So, this has been a partisan football. However, the party in the majority usually swallows hard and votes to raise the debt ceiling. Because if it's not raised, the United States will default and our credit rating, in effect, in the international financial community will be wrecked.

RAZ: Let's talk about the political strategy here. Let's say the U.S. did default, is there a plausible chance that congressional Republicans could successfully pin the blame on the president and say, look, he wasn't willing to compromise with us about cutting spending down and we're not going to raise your taxes, and we're in default because the president was unwilling to work with us.

LIASSON: The answer to that question is unknowable, and that's what makes the political dance here so difficult. It's impossible to know for Republicans if, in fact, the country defaulted would the president take the blame. If, as he put it at that press conference, all of a sudden, the United States is in the position where they have to choose between paying interests on our debt to China or paying people's Social Security checks, would he be able to pin the blame on Republicans at that point for blocking the debt ceiling? Or would they be able to blame him?

That is something that's impossible to game out. It's really playing with fire. And this has never happened before. And that is why the leadership in Congress, particularly in the House, the Republican leadership has said all along that the debt ceiling will be raised.

RAZ: Mara, are there any Republican political strategists or even, you know, lawmakers who have implied or would maybe say that, in some ways, dysfunctional government could help the cause of conservatives, could actually help Republicans because, in a sense, it affirms this idea that government is the problem?

LIASSON: Well, it's true that when there's gridlock, which is one form of dysfunctional government, when the president can't get things done, can't get things through Congress, he looks less effective. And in that sense, dysfunctional government or gridlock always helps the opposition party.

But we don't really have a pure opposition party right now, because Republicans are in charge of one House of Congress. So it's a little more complicated. We went through this before when we had a Democratic president, Bill Clinton, and a Republican Congress and there was gridlock. There was a government shutdown and the Republicans ended up getting blamed.

And Republicans I've talked to in Congress aren't so sure that if things come to a total impasse on this debt ceiling debate that they'll be the ones who'd come out looking good. It's impossible to know. That's why the stakes are very high here and the politics are very hard to calculate.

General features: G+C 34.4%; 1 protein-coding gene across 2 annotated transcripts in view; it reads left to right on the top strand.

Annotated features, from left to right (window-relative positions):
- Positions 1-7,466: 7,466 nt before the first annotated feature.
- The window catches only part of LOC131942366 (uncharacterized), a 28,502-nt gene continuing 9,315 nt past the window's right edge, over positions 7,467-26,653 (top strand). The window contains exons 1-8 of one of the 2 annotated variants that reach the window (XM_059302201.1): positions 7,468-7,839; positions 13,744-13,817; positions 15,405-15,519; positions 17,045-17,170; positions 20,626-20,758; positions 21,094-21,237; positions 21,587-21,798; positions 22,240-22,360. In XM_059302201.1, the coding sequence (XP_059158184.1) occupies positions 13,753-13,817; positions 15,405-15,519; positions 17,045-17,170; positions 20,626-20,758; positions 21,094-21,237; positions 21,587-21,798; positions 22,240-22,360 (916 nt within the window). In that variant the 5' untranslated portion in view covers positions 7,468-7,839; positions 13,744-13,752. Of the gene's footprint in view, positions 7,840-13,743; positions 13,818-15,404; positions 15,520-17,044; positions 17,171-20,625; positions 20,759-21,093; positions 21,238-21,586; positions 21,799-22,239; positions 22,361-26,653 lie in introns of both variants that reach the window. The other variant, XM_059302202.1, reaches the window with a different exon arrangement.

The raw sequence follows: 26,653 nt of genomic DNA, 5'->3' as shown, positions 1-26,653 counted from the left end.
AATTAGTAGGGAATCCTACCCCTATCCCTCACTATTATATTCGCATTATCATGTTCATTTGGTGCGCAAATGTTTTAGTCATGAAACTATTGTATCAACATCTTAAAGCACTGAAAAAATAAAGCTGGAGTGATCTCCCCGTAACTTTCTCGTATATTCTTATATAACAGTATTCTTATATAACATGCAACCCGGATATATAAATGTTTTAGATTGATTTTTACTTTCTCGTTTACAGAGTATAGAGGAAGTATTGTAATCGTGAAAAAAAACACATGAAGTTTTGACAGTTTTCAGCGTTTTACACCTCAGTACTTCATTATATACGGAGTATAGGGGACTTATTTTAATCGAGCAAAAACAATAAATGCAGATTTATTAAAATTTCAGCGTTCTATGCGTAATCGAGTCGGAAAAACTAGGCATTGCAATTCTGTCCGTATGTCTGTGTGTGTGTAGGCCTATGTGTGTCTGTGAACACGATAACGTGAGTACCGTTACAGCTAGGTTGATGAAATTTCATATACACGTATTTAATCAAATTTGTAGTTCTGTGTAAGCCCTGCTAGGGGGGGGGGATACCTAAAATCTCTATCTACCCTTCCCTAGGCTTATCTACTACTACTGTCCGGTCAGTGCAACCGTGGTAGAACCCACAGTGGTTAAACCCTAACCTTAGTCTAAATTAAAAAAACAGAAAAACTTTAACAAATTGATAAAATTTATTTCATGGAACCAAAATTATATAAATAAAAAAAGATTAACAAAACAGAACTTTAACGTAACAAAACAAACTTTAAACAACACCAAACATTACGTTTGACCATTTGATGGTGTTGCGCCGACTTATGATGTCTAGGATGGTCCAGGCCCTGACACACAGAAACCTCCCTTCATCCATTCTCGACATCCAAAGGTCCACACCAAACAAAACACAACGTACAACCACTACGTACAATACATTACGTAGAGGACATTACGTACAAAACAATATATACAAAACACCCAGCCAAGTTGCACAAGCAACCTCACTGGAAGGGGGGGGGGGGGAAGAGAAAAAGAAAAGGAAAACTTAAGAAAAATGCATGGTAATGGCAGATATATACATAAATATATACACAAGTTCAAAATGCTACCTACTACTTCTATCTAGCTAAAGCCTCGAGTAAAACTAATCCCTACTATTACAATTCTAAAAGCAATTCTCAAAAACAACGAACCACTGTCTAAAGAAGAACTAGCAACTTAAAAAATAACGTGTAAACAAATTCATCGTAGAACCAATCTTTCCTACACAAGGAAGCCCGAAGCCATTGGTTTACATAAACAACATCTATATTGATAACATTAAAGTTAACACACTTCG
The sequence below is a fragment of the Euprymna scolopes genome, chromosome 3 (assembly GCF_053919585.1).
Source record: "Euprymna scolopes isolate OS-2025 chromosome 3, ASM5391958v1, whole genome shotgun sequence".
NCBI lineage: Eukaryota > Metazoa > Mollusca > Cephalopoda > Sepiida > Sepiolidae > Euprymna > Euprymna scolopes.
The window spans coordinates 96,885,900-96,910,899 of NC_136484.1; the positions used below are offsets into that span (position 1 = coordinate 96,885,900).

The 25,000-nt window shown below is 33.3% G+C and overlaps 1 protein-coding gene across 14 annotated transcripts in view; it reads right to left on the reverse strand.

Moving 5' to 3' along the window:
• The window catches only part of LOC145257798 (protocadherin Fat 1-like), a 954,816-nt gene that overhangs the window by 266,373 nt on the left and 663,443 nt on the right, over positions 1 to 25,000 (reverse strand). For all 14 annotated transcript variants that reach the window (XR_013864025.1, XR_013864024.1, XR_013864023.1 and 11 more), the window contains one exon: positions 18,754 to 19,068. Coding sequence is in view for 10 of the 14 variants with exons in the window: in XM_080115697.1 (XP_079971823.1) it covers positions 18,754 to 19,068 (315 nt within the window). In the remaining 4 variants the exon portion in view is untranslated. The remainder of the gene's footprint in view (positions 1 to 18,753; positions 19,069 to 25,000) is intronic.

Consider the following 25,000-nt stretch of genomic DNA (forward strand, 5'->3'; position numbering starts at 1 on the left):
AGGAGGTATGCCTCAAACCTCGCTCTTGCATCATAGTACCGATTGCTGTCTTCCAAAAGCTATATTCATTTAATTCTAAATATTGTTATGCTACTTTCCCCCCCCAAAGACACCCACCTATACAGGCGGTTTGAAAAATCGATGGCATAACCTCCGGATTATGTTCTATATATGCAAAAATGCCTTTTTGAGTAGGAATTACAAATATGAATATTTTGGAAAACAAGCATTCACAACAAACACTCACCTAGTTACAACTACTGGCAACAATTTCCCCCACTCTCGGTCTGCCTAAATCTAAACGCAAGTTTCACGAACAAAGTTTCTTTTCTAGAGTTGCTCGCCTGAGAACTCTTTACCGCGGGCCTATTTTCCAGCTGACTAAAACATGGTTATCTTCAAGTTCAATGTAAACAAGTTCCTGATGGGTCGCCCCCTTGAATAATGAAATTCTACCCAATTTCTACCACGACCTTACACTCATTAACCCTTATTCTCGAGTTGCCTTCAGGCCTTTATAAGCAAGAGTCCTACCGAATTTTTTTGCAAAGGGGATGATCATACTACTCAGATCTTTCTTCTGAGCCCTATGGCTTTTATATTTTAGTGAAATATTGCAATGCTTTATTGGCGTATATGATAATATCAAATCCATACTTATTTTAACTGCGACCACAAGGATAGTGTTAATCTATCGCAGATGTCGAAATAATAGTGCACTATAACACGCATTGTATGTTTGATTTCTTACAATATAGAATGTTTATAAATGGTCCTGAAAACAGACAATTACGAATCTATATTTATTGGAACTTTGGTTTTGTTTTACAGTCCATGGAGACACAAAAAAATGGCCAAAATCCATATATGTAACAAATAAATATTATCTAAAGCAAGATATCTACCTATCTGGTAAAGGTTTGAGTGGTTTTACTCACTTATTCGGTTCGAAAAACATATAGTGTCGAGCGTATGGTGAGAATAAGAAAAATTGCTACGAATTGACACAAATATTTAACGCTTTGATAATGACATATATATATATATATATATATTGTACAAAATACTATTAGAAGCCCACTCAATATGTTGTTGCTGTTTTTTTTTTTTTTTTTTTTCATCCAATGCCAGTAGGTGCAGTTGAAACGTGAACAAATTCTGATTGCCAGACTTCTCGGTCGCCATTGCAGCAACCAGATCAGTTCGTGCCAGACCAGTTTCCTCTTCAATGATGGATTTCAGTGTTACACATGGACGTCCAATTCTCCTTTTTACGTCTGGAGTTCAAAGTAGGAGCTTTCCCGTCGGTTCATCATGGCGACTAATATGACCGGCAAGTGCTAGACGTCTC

RAZ: That's NPR's national political correspondent Mara Liasson. Mara, thanks.

LIASSON: Thank you, Guy.

RAZ: Now, President Obama revealed some of his frustration at the impasse earlier in the week during a news conference. He even drew a parallel between members of Congress and the homework habits of his own daughters.

OBAMA: They don't wait until the night before. They're not pulling all-nighters.

(SOUNDBITE OF LAUGHTER)

OBAMA: They're 13 and 10. You know, Congress can do the same thing. If you know you've got to do something, just do it.

RAZ: Now, not too long ago, historian Julian Zelizer says this sort of thing might have worked for a president. If he felt Congress wasn't cooperating, he just stand in front of a microphone somewhere, usually the White House, and instantly, millions of Americans would hear his message. And the master of the bully pulpit? Ronald Reagan.

JULIAN ZELIZER: Who, in 1981, just after he becomes president and wants to persuade Congress and the nation to pass a tax cut, a huge tax cut, and to cut government spending...

(SOUNDBITE OF ARCHIVED BROADCAST)

President RONALD REAGAN: I'm speaking to you tonight to give you a report on the state of our nation's economy.

ZELIZER: Before speaking to Congress, he makes a television address, where he decides he's just going to circumvent Congress and start by talking directly to the American people.

(SOUNDBITE OF ARCHIVED BROADCAST)

REAGAN: Here is a dollar such as you earned, spent or saved in 1960, and here is a quarter, a dime and a penny, 36 cents. That's what this 1960 dollar is worth today.

RAZ: And it worked. President Reagan got his tax cut. So the bully pulpit, the idea that the president commanded the attention of the media and the public used to be among his most powerful tools. It worked for Truman and Johnson and Reagan, and even President Clinton. But those days, says Julian Zelizer, are gone.